The Banknote Wine labels are run on an HP Indigo ws4050 press with a linescreen of 230 lpi, and printed CMYK with a double hit of black in the solid areas. The labels are embossed and foil stamped with two foils—black and gold. Embossing and foil stamping are run on an Iwasaki off-line finishing press.
"Digital printing is the only way to print multiple labels because of the ability to sequentially image on the same roll," Nixon said. "In addition, each bottle of Banknote Wine is individually numbered. The entire process allows a case of wine to be automatically packed on-line with 12 different label images."
The Banknote Wine labels were printed by Tapp Technologies, Inc., of Napa Valley, Calif., a pressure-sensitive label printer with 18 years of experience in the wine industry. Nixon, a previous Tapp Technologies employee, knew firsthand the level of quality the converter was capable of providing, and knew his label concept would be brought to life and executed to its fullest potential.
Digital printing proved to be the most cost-effective way to produce the Banknote Wine labels. It also helped maximize overall production. If the labels were produced via conventional offset printing, the costs would have to include a number of printing plates, as well as set-up time on press. Additionally, when bottling the wine, it would need to be hand-sorted and boxed, which would have created extra labor costs.
"When Pete approached us with his label vision and goal of producing the finest digital labels to support his brand strategy, we suggested he use Avery Dennison's Fasson® digital pressure-sensitive label papers," said Travis Pollard, digital business manager for Tapp Technologies.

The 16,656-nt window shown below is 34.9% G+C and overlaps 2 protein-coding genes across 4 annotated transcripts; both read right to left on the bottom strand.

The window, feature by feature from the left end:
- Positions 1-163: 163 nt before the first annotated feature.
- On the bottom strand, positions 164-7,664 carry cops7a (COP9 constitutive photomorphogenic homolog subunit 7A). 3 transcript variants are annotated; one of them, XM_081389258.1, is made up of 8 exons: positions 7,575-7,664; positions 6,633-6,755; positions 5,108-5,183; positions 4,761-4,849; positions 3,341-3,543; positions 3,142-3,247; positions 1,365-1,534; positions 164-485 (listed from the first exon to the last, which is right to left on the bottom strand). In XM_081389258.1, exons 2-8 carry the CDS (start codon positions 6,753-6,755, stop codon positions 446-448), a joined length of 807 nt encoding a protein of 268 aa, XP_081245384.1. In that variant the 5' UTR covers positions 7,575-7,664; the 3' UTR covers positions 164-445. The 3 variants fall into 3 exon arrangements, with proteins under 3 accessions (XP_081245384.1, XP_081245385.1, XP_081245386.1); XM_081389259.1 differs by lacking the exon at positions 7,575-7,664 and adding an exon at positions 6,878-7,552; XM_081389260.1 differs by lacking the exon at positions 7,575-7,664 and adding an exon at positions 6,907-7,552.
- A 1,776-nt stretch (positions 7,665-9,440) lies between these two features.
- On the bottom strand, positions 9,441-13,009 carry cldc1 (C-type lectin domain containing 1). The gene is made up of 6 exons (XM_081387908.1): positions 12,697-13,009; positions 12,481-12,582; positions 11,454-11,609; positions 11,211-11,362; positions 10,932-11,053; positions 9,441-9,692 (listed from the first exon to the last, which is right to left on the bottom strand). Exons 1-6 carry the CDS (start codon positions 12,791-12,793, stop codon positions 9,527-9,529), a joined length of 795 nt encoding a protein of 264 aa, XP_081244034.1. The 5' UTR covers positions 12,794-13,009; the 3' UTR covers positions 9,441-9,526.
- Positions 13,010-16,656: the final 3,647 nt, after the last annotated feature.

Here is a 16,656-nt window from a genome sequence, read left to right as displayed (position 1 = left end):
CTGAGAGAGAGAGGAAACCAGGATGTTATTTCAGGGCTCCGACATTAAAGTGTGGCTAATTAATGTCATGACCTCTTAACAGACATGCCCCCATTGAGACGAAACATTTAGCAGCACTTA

Widely used in the wine industry, Fasson Estate Label® No. 8—a bright-white, uncoated vellum material that is digitally ready—was recommended for The Vault labels. The vellum facestock combines a rough, porous surface, with a textile feel. In addition, a permanent emulsion acrylic adhesive, S100R, made by Fasson, was specified. The label material was paired with Fasson's poly-coated natural kraft liner, which has proven durability for embossing and foil stamping.
"By matching the right substrate material to the printing technology, we were able to maximize the inherent strengths of both the material and the printing method," Pollard said. "It offers the best opportunity for bringing a label design to fruition."
"Digitally ready products also help improve label converters' workflow and bottom line," said David Collins, market manager, global digital products – North America wine and spirits for Avery Dennison. "Not only do digitally ready products open up additional press capacity, they can eliminate the additional time and costs associated with in-house performance coating."